In the many interviews I've done about this cast, most people on your side are looking for the negative … but I want you to know that there wasn't a day in any episode I've done in which they didn't come to work in spite of the terror of the night before, whatever that was. Jennifer [Aniston] got chased in by a stalker one day, driving crazy to get onto the Warner Bros. lot. Matthew [Perry] went out late at night to get some groceries at 7-Eleven and 30 paparazzi were right there with him. … They came to work every day and they were joyous, they were enthusiastic. … Their work ethic was extraordinary.

This seems like a beast of an episode. It’s a two-parter and it’s got all these guest stars. Plus, a lot of it is not shot on the show’s regular sets. It’s on sets made for this episode, like a zoo, or outside with single cameras instead of multicameras, on a makeshift movie set.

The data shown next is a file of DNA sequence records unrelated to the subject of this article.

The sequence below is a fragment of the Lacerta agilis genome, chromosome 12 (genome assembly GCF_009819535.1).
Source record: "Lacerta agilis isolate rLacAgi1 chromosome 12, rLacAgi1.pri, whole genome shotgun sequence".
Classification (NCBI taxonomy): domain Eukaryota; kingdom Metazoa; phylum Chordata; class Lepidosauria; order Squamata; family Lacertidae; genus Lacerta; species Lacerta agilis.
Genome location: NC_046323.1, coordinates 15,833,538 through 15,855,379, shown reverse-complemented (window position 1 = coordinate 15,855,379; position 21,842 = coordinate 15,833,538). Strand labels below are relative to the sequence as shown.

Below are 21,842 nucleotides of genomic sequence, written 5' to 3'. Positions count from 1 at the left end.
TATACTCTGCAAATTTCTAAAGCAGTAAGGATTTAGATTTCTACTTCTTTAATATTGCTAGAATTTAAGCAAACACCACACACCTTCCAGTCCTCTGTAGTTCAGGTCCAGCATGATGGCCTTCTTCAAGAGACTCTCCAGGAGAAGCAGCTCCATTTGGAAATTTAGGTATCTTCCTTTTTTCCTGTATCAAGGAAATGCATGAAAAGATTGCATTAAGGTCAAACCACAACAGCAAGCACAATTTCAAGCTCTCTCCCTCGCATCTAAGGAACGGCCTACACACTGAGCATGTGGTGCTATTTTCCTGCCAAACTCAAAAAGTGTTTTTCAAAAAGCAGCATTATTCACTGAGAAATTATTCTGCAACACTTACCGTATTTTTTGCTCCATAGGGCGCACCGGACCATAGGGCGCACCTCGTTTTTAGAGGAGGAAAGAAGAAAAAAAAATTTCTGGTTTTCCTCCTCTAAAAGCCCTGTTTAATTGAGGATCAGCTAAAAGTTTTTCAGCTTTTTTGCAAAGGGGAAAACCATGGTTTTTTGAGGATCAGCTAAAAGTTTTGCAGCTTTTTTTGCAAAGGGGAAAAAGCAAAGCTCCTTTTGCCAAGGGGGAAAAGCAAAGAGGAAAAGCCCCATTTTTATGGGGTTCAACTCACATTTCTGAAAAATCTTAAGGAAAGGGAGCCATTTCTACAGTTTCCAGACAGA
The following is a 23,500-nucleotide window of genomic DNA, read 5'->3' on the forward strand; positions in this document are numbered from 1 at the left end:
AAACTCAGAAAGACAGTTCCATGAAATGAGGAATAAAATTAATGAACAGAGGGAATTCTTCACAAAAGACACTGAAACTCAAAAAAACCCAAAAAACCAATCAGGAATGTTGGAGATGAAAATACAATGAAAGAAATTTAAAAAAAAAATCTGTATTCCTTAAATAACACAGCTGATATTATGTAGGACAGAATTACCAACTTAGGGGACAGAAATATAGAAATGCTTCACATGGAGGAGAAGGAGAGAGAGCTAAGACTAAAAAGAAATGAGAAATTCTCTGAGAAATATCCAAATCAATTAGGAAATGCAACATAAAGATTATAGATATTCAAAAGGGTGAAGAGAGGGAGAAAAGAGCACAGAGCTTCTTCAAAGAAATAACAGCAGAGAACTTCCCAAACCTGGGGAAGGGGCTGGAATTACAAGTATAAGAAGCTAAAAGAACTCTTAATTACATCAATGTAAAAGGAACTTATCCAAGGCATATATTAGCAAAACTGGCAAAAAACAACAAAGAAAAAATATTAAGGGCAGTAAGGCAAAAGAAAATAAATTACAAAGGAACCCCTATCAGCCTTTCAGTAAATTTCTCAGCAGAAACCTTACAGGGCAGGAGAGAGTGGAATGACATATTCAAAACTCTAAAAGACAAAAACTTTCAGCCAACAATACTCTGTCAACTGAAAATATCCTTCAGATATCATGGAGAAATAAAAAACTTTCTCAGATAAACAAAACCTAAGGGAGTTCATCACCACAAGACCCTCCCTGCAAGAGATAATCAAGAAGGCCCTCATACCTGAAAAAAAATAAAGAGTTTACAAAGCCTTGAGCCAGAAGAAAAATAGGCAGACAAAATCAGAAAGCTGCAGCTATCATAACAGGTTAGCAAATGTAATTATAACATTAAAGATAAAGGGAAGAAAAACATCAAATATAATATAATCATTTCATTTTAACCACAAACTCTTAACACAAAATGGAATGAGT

The amount of clowns in the clown car was crazy and the disparate personalities I was working with that came to us for those two weeks …

When I stopped doing half-hours, I think it was at the 400 mark of how many I had directed. But I had never had to prep as much for a show as I did for that because so much of what we were doing was outside and single-camera. We had to have all those scenes ready when the audience came on the two Friday nights [for the live tapings of the other scenes so we could get their reactions].